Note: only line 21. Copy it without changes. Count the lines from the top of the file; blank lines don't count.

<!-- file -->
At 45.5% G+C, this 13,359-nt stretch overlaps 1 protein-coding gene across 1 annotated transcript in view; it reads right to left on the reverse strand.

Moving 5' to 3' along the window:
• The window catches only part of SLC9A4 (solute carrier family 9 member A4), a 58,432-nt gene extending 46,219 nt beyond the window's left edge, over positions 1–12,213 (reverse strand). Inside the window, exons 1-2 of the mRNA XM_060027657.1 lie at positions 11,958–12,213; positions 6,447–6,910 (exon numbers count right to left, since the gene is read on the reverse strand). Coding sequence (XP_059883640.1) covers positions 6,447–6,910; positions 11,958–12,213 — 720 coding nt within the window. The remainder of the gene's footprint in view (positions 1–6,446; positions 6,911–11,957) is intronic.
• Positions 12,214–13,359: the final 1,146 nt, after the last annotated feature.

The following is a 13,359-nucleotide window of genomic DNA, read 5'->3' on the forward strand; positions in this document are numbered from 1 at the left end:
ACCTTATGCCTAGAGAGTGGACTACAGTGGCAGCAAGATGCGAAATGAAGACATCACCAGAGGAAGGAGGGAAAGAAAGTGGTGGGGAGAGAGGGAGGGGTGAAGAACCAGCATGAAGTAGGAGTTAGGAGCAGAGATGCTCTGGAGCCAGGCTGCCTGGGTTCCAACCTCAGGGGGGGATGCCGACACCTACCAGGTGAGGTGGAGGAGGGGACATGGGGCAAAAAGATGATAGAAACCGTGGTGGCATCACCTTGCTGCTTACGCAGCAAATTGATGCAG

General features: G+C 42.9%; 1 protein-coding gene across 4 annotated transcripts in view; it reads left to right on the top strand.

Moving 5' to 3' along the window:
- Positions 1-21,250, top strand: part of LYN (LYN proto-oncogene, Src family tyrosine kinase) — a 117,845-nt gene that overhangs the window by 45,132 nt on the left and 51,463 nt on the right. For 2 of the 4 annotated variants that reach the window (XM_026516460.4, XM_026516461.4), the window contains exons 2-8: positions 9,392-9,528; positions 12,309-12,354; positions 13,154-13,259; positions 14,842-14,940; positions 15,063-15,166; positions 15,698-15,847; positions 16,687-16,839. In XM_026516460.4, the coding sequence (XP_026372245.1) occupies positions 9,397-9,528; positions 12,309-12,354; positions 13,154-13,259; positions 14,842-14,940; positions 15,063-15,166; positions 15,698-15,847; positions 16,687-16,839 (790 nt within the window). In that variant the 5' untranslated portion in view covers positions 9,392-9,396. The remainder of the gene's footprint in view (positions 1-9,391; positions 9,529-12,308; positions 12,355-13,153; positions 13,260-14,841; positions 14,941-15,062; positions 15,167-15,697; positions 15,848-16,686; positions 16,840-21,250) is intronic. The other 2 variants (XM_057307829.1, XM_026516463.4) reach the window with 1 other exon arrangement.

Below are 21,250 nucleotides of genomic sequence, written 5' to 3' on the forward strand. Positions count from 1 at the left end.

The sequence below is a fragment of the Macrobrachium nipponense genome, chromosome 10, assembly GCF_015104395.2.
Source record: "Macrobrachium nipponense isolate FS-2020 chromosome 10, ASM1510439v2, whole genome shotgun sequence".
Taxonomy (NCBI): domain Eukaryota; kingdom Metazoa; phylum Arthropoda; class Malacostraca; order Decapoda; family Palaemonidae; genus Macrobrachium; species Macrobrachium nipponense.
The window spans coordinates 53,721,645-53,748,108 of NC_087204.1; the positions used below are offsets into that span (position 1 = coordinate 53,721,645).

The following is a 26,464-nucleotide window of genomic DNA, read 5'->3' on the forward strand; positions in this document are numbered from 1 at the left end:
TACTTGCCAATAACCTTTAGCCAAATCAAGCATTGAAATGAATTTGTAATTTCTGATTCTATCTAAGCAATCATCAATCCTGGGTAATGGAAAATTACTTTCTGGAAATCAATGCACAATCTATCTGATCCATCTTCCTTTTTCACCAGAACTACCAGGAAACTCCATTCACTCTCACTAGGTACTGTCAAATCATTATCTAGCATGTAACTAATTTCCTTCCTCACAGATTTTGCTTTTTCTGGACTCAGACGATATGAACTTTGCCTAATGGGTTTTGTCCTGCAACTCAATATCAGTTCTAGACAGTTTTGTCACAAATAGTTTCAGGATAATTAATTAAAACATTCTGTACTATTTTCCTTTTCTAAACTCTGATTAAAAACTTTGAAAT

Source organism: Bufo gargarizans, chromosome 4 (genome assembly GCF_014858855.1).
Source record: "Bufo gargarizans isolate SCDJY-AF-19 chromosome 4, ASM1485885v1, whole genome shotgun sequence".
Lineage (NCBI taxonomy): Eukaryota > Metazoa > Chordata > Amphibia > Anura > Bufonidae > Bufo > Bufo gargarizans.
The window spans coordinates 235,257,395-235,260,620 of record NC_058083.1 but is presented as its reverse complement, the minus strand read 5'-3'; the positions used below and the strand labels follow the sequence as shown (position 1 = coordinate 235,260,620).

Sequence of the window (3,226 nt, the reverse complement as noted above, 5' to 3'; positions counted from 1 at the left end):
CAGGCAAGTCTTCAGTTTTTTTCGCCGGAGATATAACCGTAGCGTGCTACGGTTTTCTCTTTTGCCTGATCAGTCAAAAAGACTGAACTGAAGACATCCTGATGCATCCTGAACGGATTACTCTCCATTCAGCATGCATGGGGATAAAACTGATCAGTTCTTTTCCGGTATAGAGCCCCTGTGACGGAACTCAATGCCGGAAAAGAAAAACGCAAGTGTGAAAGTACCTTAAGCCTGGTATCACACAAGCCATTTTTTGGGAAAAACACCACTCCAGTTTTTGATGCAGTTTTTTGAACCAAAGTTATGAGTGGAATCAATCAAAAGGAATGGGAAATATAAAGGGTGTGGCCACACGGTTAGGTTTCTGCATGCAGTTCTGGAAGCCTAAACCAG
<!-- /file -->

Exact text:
Sequence of the window (3,226 nt, the reverse complement as noted above, 5' to 3'; positions counted from 1 at the left end):